Plan to rebuild Chicago Union Station finally starts to roll



After years of studies and collective hand-wringing, a coalition of local government units and Amtrak today is announcing the first real steps to finally rebuild the crowded and outmoded Union Station.

On tap immediately are a new passenger lounge and repairs to the stately but leaky 219-foot-long skylight that covers the building’s Great Hall.

But more much more expansive work, especially widening train platforms, providing better street-level access and opening a direct connection to the Chicago Transit Authority’s Blue Line, aren’t yet funded, though Amtrak is moving to lease potentially lucrative air rights for high-rise office development.

“Chicago Union Station is an enormous asset to Amtrak as well as the city of Chicago,” Amtrak Vice President and Chief of Business Development Stephen Gardner said in a statement in advance of today’s announcement. “Amtrak is committed to working in partnership with our stakeholders to . . . deliver value for the company and help realize the full vision of a vibrant transportation hub interwoven within an integrated mixed urban district.”


Photo by clarkmaxwell/

Union Station is the third-busiest rail terminal in the country, home to not only Amtrak’s mid-continent operations but dozens of Metra trains each day, noted Mayor Rahm Emanuel. “Modernizing Union Station is a positive development for residents, travelers and businesses across the city.”

The new activity—which seems to have the city, Amtrak, Metra, CTA and Regional Transportation Authority all on the same page—will come in phases, some fast and some slow.

The quickest is the announcement today that Amtrak will use $14 million of its own money to build a new lounge that will double the space for sleeping-car and business-class passengers at concourse levels, restore the skylight, upgrade heating and create banquet and event space. Those projects are to be completed by the next year.

Officials including U.S. Sen. Mark Kirk, R-Ill., also will officially unveil the restored grand staircase, of “Untouchables” movie fame.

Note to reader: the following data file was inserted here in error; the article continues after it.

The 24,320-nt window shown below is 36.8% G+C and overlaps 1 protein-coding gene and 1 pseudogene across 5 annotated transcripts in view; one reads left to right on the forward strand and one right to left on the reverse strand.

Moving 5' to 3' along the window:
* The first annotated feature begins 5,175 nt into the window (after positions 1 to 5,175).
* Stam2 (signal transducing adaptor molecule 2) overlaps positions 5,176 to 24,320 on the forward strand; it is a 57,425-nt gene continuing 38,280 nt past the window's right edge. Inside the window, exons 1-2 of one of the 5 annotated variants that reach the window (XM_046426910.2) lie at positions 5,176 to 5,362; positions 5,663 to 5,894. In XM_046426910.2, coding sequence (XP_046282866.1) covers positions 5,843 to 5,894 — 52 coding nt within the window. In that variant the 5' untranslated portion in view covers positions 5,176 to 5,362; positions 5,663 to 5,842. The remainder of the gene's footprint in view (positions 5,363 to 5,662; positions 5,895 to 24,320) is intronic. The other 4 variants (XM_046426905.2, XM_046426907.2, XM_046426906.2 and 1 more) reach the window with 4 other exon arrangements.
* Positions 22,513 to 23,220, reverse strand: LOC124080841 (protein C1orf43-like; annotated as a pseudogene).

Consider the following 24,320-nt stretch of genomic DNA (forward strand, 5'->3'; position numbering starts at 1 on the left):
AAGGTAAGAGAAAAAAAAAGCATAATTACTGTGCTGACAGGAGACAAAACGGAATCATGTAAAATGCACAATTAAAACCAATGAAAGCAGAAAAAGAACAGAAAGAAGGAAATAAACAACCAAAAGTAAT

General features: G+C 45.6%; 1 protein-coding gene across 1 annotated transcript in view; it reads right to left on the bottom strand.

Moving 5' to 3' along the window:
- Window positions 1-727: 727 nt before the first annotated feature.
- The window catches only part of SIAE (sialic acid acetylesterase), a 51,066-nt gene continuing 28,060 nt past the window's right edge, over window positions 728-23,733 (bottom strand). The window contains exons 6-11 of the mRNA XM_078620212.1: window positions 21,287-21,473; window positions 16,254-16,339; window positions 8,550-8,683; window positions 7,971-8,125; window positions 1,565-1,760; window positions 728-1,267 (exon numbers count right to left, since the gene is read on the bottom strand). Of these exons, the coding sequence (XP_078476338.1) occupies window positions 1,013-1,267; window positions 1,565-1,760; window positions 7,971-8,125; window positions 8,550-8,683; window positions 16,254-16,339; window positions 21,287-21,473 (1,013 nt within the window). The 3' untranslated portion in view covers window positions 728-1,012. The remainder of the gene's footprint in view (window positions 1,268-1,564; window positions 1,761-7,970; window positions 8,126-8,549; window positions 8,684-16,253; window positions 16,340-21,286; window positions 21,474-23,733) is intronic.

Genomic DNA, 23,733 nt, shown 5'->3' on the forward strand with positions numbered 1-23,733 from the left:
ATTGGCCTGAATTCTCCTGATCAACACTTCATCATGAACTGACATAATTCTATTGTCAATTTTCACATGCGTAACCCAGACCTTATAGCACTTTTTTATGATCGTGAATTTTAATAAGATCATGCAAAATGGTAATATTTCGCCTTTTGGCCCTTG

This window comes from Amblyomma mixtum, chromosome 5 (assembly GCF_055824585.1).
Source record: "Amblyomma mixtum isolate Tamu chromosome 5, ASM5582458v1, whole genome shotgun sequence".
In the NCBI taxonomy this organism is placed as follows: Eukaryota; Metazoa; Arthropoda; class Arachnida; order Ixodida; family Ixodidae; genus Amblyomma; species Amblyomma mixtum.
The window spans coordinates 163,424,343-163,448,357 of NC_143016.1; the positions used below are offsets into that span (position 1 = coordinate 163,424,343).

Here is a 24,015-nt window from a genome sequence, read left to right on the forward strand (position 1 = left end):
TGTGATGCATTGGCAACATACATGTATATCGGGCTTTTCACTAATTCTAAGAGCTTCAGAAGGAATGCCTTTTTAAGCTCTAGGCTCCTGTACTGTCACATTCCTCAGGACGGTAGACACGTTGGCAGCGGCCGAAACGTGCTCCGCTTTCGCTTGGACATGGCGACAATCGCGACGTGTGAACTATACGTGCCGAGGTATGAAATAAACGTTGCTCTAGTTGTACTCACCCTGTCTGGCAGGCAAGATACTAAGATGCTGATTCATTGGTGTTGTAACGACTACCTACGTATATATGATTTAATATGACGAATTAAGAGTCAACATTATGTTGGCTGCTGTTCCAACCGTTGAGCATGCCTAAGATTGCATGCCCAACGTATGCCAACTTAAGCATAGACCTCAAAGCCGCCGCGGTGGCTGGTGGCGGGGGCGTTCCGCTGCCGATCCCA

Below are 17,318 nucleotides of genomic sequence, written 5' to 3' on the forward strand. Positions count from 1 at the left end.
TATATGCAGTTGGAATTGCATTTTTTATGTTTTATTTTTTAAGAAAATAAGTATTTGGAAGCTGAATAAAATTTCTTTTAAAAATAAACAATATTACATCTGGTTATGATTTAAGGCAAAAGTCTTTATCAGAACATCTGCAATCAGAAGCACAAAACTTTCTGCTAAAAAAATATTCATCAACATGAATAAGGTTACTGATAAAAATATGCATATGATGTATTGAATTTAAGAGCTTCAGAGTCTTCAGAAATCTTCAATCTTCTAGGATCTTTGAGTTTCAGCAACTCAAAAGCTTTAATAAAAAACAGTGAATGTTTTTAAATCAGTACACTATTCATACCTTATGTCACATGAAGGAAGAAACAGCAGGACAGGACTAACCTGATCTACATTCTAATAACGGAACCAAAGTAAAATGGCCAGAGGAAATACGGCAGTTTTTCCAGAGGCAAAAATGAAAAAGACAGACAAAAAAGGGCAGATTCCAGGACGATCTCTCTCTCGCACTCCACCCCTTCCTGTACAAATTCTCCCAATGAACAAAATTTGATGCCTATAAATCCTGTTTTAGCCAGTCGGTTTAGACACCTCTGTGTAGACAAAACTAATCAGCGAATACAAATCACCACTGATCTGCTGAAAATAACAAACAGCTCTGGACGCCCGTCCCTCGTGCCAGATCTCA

Second, Amtrak et al. will issue a request for proposals for a firm to plan and do preliminary engineering on 13 high-priority improvements.

Included on that list are 13 fixes identified in a prior master plan, including expanding the lobby and giving it much improved direct access to Canal Street, new entrances at Adams, Madison and Jackson, widening two platforms with the addition of elevators and escalators, construction of a tunnel to the nearby Ogilvie station, renovation and expansion of retail space and opening of a tunnel to the Clinton Blue Line station.

The agencies have agreed to share about $5 million in costs for the preliminary engineering, but no source yet has been identified of needed funds, which easily could pass $100 million. The preliminary design work is scheduled to be done in 2017.

Finally, Amtrak also is announcing it’s issuing a request for information for a master developer who could design, build and finance “expansion opportunities”—including air rights over Union Station, use of vacant space in the facility, and construction in nearby property on the Near West Side.

Amtrak says it will use the same process to try to cash in on the value of its real estate holdings in other cities.

Officials also are seeking federal loan funds. As previously reported, Emanuel recently was in Washington in search of such money, and Sens. Kirk and Dick Durbin, D-Ill., are pushing to tap a federal low-interest loan pot of more than $30 billion.